Another part of his story that makes me doubt he was ever in the peace camp was his account of an experience on a "mission" during his alleged peacenik phase:
He woke a man and his two sons in the middle of the night to paint over anti-Israel slogans on the wall and looking for militants. (???) First, isn't this free speech? Is that an Israeli value? Guess not. And what did this have to do with their supposed mission to find militants?? He didn't seem to think there was anything wrong with making civilians do slave labor to cover up free speech. It's standard practice for the IDF to deface everything with the star of David and derogatory things about Arabs. Shall we wake Israeli families up at night and have them come clean that up- and while they're at it, rebuild Gaza?? Even if he's become more of a hawk, surely he would have remembered some feelings of guilt, thinking it was odd, etc about this, but nothing.
He did say that his reservists would discuss why were they here and what were they doing in general. Yossi even expressed empathy for Palestinians throwing rocks at soldiers with guns. Now that's generous of him. Now that Palestinians have guns- I wouldn't say they are on an equal playing field, but it's better than rocks- suddenly Yossi thinks they have to be crushed.
He also describes how he would fight with his kids about going out for fear of an attack, but let them go once his wife framed it this way: we should let them go out or move and concede Israel is a failed project. So it comes back to Zionism once again. They have the right to live there, but these Palestinians whose land they are on don't. Not only don't they have the right to land in Israel, they barely have the right to land in the Occupied Territories and don't have the right to freedom of movement (not just into Israel, but from city to city in the Territories), safety, security, schooling, food, water, electricity, trials, not to be imprisoned indefinitely without charge, not to be extra judicially assassinated, not to have tanks roll over your possessions at will, not to be fired at indiscriminately, not to have your house taken over by the IDF for a base, not to have your house bulldozed, the list goes on. So when I hear about Israelis being sad they cannot go to a discotech or café (teen hood stolen??) I get a little mad. It seems like such a silly thing to complain about when you look at the other side. I mean in relative quiet, three times as many Palestininas die as Israelis, and in conflict, 1000 more Palestinians die. I know that it would be hard to be an Israeli parent, but what about Palestinian parents?? No one ever asks this. The media is always putting us in the shoes of Israeli parents, comparing our feelings after 9/11 with Israelis who get attacked so much more. Of course they has the right to defend themselves. No one ever talks about a Palestinian's right to defend himself and his family. If we were in the Palestinians' position, what would we do? Perhaps more people should think about that.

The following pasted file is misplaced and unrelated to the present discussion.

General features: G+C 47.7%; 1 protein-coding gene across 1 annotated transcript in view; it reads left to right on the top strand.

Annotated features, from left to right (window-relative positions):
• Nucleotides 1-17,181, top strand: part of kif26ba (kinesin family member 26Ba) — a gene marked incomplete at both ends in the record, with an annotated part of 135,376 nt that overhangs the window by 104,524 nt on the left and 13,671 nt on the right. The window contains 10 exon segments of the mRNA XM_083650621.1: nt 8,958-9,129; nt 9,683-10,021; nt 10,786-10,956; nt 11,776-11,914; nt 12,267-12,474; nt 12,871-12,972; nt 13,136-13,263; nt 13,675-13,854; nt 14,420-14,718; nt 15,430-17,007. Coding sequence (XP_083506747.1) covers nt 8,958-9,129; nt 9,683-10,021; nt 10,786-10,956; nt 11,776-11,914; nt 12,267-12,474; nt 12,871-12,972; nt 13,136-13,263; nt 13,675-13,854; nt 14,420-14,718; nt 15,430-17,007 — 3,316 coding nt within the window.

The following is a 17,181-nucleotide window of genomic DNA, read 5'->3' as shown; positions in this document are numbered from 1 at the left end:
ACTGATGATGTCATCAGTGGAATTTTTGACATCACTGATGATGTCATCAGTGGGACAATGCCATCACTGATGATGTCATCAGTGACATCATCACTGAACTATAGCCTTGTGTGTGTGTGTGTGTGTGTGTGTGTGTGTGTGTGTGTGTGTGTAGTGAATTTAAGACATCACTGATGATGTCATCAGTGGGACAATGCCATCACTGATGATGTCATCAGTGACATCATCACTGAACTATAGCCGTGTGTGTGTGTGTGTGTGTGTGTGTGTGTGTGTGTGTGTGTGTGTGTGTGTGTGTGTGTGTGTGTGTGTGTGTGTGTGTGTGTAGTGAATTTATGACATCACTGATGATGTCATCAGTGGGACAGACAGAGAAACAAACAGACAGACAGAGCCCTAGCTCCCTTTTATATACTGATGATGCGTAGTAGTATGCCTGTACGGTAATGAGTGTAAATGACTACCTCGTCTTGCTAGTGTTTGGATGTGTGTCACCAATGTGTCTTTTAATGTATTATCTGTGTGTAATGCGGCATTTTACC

He feels the difference between him and his kids was his kids grew up after Israel had made a serious offer and accepted a two state solution. He also made a big deal about the fact that Israel offered to share Jerusalem. Those gestures made him feel the guilt of occupation largely was removed. (???) That it's the Palestinians' fault now. He also said- and this is the part that got me- his kids had an advantage because they weren't guilty Israelis. Similarly, he proudly said he was conflicted in his service and his son wasn't. Proud of the rage he said his son felt, proud of the lack of empathy. He was glad his son felt like he had no choice and that he was doing the right thing because that's what you need to win. That's one thing if he feels Gaza is necessary, but why does this change the past? So he's ashamed or regrets feeling empathy for Palestinians who defended themselves with rocks against guns??? Regardless of morale, they really should have been able to "win" against rocks. That should tell them that violence isn't the solution. Oppression, in a way, makes resistance stronger. Israeli Jews should really look to their history to relearn that lesson. Did Jews in Nazi Germany roll over and die? No, they did what was necessary to survive.
He feels Israel tried to prevent the recent Gaza action; it's not a war of choice. This makes no sense. I have addressed this before, I think. If I haven't, there are tons of analyses out there now.
Another rather disturbing thing was that he feels conflicted with his reconciliation work and defending Israel. This shouldn't be, unless with his hawkish attitude comes the Zionist racism of the right as well. A person who desires peace, regardless of how optimistic they are about it, should be able to work on the individual level with Israelis and Palestinians, Muslims and Jews, to connect the people, appreciate that all the civilians suffer, promote dialogue, or whatever his reconciliation work is about. I don't see how he is conflicted unless he blames the Palestinian civilians for everything that's going on and is a big racist. Or, perhaps deep down, he knows and asks the questions the real Israeli left asks, the hard, self-critical questions. Maybe he knows Israel is guilty of some of the things it's accused of, feels guilty for that, and blames Palestinians for that.
Yossi in his analyst mode:
Articles by the actual left: